Chuck(G)
January 18th, 2009, 07:39 PM
Must've been the Linux used in Area 51 in 1986. First experiments in time travel. Doesn't compare with my 1936 copy of Microsoft Word for Windows...

patscc
January 18th, 2009, 09:01 PM
Chuck(G) said...1936 copy of Microsoft Word for Windows...
Ah, now I understand the bloat. They've over 70 years to work on it then...
patscc

Ole Juul
January 18th, 2009, 10:23 PM
Actually it was Yggdrasil. First Yggdrasil distro was 1992, first Slackware was 1993.

<proud Slackware user to this day> :D

(edit) Actually I am wrong. I just checked my dates, SLS came out in Sep 92, Yggdrasil in Dec 92. In early 1993, SLS split into Debian and Slackware. And the rest is history...
I downloaded a series of floppies from some BBS a very long time ago. It worked but I didn't know enough to do much with it. DOS was still pretty viable for a long time after that.

I might try slackware again sometime but I don't like to spend a lot of time fiddeling with getting all the modern codecs to work. At the moment I'm using Kubntu and, unfortunately, all the things which are wrong with it are the things which are right about Slackware. I can't win. The only way to have it all is to understand the whole setup and that's why I use DOS. Atleast there aren't any files that I didn't put where they are, or know what do - I wish I could do that with Linux. (sigh)

jh1523
January 20th, 2009, 05:06 PM
I might try slackware again sometime but I don't like to spend a lot of time fiddeling with getting all the modern codecs to work. (...) The only way to have it all is to understand the whole setup and that's why I use DOS.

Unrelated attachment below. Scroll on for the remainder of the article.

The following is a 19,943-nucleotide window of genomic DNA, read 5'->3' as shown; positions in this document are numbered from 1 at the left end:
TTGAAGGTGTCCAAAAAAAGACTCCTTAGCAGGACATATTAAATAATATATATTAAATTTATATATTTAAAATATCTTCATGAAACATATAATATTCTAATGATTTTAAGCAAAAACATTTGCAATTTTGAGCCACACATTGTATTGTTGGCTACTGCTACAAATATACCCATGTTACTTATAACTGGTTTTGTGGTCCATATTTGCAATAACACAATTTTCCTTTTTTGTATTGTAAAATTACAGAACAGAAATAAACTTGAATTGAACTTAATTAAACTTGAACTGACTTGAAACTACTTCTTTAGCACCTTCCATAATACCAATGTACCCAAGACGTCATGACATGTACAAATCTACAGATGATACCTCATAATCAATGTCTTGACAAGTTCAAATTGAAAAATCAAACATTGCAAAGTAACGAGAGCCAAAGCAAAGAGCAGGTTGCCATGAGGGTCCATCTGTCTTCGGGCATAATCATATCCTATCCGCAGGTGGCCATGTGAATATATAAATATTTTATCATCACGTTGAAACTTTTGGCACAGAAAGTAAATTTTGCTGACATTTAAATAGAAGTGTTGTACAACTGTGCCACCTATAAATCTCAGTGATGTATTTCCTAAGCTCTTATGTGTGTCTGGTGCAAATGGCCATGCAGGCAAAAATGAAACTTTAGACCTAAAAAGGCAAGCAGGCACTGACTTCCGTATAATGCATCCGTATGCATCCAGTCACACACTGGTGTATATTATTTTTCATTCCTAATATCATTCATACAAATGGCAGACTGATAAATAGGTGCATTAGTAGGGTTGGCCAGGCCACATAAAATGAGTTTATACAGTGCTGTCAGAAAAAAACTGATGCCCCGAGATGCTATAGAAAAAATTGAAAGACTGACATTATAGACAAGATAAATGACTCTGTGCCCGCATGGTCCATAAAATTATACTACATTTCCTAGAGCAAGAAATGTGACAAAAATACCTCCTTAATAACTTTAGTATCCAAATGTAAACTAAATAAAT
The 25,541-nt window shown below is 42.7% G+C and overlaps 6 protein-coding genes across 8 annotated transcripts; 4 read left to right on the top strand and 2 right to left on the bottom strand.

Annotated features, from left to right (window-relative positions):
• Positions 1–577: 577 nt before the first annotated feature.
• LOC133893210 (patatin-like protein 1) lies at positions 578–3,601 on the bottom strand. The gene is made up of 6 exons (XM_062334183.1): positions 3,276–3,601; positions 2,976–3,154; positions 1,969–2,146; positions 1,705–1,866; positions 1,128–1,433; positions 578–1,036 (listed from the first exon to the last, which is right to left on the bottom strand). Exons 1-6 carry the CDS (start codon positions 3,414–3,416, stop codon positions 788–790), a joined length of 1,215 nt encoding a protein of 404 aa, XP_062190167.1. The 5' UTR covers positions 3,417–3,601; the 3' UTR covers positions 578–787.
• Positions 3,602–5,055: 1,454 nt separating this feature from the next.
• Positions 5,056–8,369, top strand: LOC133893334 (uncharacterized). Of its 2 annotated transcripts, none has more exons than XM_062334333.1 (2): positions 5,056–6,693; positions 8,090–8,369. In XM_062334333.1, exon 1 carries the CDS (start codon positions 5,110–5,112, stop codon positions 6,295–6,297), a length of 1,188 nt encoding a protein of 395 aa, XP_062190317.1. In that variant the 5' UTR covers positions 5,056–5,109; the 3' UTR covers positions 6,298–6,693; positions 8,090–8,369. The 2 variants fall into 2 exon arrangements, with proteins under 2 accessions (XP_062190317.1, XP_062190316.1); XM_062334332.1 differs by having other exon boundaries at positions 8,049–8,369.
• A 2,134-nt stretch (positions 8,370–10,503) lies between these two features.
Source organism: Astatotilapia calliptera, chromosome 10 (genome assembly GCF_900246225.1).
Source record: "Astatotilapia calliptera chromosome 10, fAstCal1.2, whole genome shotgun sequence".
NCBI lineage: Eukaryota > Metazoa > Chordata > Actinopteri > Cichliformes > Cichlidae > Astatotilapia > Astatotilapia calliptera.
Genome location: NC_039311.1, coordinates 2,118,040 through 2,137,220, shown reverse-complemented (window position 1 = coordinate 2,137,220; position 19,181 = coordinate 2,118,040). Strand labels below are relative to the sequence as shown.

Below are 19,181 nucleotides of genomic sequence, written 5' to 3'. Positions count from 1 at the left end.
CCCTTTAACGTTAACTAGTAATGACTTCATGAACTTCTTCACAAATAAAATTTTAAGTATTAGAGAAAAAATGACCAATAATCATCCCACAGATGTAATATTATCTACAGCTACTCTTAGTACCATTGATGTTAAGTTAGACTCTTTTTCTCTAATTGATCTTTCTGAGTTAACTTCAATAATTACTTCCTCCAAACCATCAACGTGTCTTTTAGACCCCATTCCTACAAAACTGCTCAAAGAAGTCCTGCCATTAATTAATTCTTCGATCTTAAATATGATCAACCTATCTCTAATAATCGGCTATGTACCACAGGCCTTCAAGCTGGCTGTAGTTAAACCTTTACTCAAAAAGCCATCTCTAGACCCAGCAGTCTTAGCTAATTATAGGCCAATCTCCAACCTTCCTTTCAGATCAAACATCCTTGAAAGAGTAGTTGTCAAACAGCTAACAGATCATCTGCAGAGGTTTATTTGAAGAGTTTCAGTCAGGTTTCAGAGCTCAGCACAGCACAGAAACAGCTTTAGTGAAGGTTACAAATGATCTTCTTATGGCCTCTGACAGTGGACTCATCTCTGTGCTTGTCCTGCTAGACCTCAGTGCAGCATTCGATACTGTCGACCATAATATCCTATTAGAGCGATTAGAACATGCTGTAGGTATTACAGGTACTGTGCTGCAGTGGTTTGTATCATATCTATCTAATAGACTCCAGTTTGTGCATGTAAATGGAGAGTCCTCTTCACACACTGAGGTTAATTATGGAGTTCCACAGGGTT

So all modern codecs work with DOS? :p

I use Slackware because:
1. I've been using it for 12 years now, and I know how to make it do everything I want.
2. makes setting up exactly the configuration you want a breeze, without any added fluff (great for servers)
3. I just want to be cool, man :)

(I have a machine running Slackware 5 beta since 1999 - I DARE you to even find this particular release anywhere :twisted:)

edit - I took upon myself my own challenge - the only trace I could find that Slackware 5 even existed is this: ftp://ftp.heanet.ie/mirrors/ftp.slackware.com/pub/slackware/slackware-7.0/ChangeLog.txt - look at the entry from Fri Aug 20 17:22:50 CDT 1999. Well, that and the CD I have in front of me.

Ole Juul
January 20th, 2009, 05:27 PM